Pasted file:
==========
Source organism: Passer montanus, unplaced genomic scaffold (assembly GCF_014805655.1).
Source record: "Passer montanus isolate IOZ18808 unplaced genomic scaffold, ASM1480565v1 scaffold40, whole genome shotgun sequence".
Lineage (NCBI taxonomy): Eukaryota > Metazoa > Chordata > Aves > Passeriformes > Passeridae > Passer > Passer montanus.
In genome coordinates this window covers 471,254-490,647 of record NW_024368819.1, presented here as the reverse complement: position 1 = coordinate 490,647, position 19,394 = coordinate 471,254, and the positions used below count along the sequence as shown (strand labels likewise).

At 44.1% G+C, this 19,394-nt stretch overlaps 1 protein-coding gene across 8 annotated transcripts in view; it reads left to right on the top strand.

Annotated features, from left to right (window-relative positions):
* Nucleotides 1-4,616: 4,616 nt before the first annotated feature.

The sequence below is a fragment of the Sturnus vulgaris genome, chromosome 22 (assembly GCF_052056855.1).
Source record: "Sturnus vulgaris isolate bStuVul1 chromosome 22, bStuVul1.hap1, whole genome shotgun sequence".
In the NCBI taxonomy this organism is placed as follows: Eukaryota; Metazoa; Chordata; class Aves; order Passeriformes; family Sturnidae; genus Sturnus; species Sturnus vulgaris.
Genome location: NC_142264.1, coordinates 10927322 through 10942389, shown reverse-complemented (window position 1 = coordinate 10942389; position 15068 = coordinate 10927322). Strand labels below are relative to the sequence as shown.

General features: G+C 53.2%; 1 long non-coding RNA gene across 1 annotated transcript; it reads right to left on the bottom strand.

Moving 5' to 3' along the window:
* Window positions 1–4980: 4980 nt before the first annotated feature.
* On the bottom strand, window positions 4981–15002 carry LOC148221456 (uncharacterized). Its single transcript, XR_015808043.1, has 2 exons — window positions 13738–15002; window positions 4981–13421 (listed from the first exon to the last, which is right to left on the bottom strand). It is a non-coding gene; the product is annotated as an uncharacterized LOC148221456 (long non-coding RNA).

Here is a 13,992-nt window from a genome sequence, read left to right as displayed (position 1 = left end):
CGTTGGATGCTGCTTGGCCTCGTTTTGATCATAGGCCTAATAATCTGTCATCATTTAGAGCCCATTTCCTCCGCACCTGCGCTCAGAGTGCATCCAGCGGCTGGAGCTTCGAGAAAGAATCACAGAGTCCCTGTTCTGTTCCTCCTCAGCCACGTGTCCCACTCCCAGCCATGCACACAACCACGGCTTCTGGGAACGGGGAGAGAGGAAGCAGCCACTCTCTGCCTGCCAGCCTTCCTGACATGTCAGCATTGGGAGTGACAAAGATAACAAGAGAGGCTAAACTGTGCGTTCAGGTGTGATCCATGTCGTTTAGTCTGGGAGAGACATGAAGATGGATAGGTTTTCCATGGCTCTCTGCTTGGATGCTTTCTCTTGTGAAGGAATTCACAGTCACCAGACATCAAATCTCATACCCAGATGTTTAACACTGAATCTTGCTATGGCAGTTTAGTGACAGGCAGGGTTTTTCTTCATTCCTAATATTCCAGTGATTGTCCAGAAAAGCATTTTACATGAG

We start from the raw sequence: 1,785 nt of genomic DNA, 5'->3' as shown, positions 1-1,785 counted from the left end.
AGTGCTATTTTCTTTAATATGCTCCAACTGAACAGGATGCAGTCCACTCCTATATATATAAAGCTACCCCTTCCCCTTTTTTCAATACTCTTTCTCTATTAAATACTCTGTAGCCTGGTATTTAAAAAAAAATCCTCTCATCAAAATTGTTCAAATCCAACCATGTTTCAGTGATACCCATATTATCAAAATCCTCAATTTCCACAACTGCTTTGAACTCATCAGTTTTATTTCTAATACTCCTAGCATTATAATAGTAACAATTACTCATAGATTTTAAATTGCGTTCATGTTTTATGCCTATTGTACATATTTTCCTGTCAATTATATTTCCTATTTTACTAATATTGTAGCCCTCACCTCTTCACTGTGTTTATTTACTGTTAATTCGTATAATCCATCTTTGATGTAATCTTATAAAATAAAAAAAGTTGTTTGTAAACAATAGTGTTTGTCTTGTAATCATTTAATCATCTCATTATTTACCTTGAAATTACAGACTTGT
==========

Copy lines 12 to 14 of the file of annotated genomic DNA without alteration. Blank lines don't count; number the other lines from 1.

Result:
General features: G+C 53.2%; 1 long non-coding RNA gene across 1 annotated transcript; it reads right to left on the bottom strand.

Moving 5' to 3' along the window:
* Window positions 1–4980: 4980 nt before the first annotated feature.